Where Was The First St. Patrick's Day Parade Held In The US?

St. Patrick, the patron saint and national apostle of Ireland (per Britannica), probably wouldn't recognize the bacchanalia his feast day has become. The 5th century saint, credited with Christianizing Ireland and, according to popular legend, driving snakes out of the place, was by most accounts a humble, temperate man with an astonishing reputation of resurrecting the dead. In the United States, at least, St. Patrick's Day is instead often an opportunity for young people to get so drunk that by the next day they're left with a hangover severe enough to make them wish for a permanent death.

The festival is popular in America largely because it's home to a large community of Irish immigrants and their descendants. While the United Kingdom (including Northern Ireland) has the largest share of the Irish diaspora, the United States comes in second place (via US News and World Report), with 35 million Americans claiming Irish heritage. In the 19th century between 1820 and 1860, a third of all immigrants to the United States were Irish (via Library of Congress), who were often prompted to leave their home country due to British oppression and the 1845 potato blight.

Early celebrations in New York City and Boston

These Irish immigrants soon came to dominate Northeastern cities — in New York City, there were more Irish residents than in Dublin, according to the Library of Congress. It was in these cities that St. Patrick's Day parades first became popular. In 1737, early Irish immigrants in Boston gathered on St. Patrick's Day to honor their homeland, according to History. In the 1760s, Irishmen serving in the British military held a celebration in New York City, in honor of their new freedom in the British colonies to express pride in their home country — by wearing green, for instance, which England had banned in Ireland.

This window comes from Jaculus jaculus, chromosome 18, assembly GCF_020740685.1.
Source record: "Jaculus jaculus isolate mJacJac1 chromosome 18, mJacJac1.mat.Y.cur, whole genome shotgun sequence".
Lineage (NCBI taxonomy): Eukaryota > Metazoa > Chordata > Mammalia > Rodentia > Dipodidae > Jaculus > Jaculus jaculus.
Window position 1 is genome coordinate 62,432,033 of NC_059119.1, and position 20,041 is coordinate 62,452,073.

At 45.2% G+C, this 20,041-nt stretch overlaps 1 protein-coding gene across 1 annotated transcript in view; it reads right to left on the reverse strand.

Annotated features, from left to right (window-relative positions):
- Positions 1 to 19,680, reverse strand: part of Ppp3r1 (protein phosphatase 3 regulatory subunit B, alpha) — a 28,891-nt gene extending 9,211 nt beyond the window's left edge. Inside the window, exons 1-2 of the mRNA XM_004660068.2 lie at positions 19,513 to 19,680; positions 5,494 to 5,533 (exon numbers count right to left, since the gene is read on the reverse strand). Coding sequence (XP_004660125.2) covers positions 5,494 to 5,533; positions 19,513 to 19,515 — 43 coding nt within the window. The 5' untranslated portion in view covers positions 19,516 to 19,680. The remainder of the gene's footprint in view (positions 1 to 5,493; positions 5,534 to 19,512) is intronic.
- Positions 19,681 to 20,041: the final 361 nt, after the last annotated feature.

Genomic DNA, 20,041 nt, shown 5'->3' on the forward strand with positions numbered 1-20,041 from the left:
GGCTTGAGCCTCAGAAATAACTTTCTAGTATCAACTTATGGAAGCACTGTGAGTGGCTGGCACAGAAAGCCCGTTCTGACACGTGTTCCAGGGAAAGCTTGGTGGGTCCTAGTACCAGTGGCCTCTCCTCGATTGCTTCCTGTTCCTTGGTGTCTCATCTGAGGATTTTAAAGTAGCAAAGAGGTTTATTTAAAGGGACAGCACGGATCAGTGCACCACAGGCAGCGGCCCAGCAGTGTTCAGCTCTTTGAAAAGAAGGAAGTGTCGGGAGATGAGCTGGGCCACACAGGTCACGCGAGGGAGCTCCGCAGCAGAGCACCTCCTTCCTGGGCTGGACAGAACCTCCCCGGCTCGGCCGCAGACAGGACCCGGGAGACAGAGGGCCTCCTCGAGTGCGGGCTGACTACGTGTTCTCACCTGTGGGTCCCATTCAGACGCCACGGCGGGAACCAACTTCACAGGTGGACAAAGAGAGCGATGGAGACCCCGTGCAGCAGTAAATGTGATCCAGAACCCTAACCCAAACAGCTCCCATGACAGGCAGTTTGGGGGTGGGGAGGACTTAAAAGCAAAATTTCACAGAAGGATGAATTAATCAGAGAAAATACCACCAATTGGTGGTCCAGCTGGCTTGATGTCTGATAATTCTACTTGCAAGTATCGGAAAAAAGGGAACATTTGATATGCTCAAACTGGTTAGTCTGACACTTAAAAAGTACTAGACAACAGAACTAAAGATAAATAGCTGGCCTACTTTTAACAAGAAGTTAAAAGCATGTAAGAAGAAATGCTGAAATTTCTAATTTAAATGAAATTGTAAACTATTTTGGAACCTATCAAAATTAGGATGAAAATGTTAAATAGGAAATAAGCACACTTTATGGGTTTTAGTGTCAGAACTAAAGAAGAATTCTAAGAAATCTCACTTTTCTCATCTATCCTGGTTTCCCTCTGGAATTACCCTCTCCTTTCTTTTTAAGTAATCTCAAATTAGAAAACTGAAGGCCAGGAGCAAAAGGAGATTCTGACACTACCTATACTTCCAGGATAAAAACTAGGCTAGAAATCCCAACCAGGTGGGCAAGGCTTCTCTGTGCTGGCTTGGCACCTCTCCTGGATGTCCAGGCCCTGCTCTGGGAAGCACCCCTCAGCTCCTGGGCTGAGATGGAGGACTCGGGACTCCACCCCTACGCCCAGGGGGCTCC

When Irish immigration increased to America over the next century, these traditions grew to an annual March 17 celebration of all things Ireland. The first St. Patrick's Day parade in New York City that goes up Fifth Avenue (its route passes St. Patrick's Cathedral) was in 1762 and is today recognized as one of the earliest such homages to the Irish saint (via NYC St. Patrick's Day Parade), but it wasn't the first St. Patrick's Day parade in the U.S. 

San Patricio

According to The Washington Post, the first known St. Patrick's Day celebration in the United States was not in one of these northeast cities. Nor was it held during a time of large Irish exodus. Instead, the first known St. Patrick's Day parade — or rather, a parade for "San Patricio" — was held in the then-Spanish colony of Florida in the early 17th century. The evidence of this celebration was found in a book of Spanish colonial records from the 16th and 17th centuries.

"At first, it didn't register because it was so unexpected," said the historian J. Michael Francis to the Post, about discovering the record. "Then I thought, wait a second, they had a St. Patrick's Day celebration in St. Augustine in 1600?"

Following that celebration, in 1601, the Florida city of St. Augustine held a St. Patrick's Day parade, according to the records. The parade itself was likely a procession featuring a carried portrait of the saint, followed by a feast. No dyed green rivers yet — just a celebration of a Catholic saint like any other.